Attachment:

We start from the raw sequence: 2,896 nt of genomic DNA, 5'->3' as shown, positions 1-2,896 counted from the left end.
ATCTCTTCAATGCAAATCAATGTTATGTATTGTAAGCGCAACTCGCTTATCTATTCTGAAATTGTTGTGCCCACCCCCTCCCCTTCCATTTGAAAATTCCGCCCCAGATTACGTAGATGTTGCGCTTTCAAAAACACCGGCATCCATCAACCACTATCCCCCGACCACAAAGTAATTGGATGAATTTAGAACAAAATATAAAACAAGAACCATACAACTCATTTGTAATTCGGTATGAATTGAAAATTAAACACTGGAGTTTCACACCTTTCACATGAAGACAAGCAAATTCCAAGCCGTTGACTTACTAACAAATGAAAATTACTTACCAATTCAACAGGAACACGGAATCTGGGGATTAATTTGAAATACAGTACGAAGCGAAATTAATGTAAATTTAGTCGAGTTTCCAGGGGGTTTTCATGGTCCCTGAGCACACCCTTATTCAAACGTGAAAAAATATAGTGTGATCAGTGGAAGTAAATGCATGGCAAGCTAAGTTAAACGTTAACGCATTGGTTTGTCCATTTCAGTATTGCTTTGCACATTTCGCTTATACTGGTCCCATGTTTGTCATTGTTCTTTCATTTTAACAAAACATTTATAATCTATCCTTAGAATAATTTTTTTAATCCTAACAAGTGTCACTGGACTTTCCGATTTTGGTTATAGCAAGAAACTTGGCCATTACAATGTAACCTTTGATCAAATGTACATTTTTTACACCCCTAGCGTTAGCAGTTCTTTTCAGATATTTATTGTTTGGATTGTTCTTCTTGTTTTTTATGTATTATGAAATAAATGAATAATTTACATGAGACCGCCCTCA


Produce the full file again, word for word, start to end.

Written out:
We start from the raw sequence: 2,896 nt of genomic DNA, 5'->3' as shown, positions 1-2,896 counted from the left end.
ATCTCTTCAATGCAAATCAATGTTATGTATTGTAAGCGCAACTCGCTTATCTATTCTGAAATTGTTGTGCCCACCCCCTCCCCTTCCATTTGAAAATTCCGCCCCAGATTACGTAGATGTTGCGCTTTCAAAAACACCGGCATCCATCAACCACTATCCCCCGACCACAAAGTAATTGGATGAATTTAGAACAAAATATAAAACAAGAACCATACAACTCATTTGTAATTCGGTATGAATTGAAAATTAAACACTGGAGTTTCACACCTTTCACATGAAGACAAGCAAATTCCAAGCCGTTGACTTACTAACAAATGAAAATTACTTACCAATTCAACAGGAACACGGAATCTGGGGATTAATTTGAAATACAGTACGAAGCGAAATTAATGTAAATTTAGTCGAGTTTCCAGGGGGTTTTCATGGTCCCTGAGCACACCCTTATTCAAACGTGAAAAAATATAGTGTGATCAGTGGAAGTAAATGCATGGCAAGCTAAGTTAAACGTTAACGCATTGGTTTGTCCATTTCAGTATTGCTTTGCACATTTCGCTTATACTGGTCCCATGTTTGTCATTGTTCTTTCATTTTAACAAAACATTTATAATCTATCCTTAGAATAATTTTTTTAATCCTAACAAGTGTCACTGGACTTTCCGATTTTGGTTATAGCAAGAAACTTGGCCATTACAATGTAACCTTTGATCAAATGTACATTTTTTACACCCCTAGCGTTAGCAGTTCTTTTCAGATATTTATTGTTTGGATTGTTCTTCTTGTTTTTTATGTATTATGAAATAAATGAATAATTTACATGAGACCGCCCTCA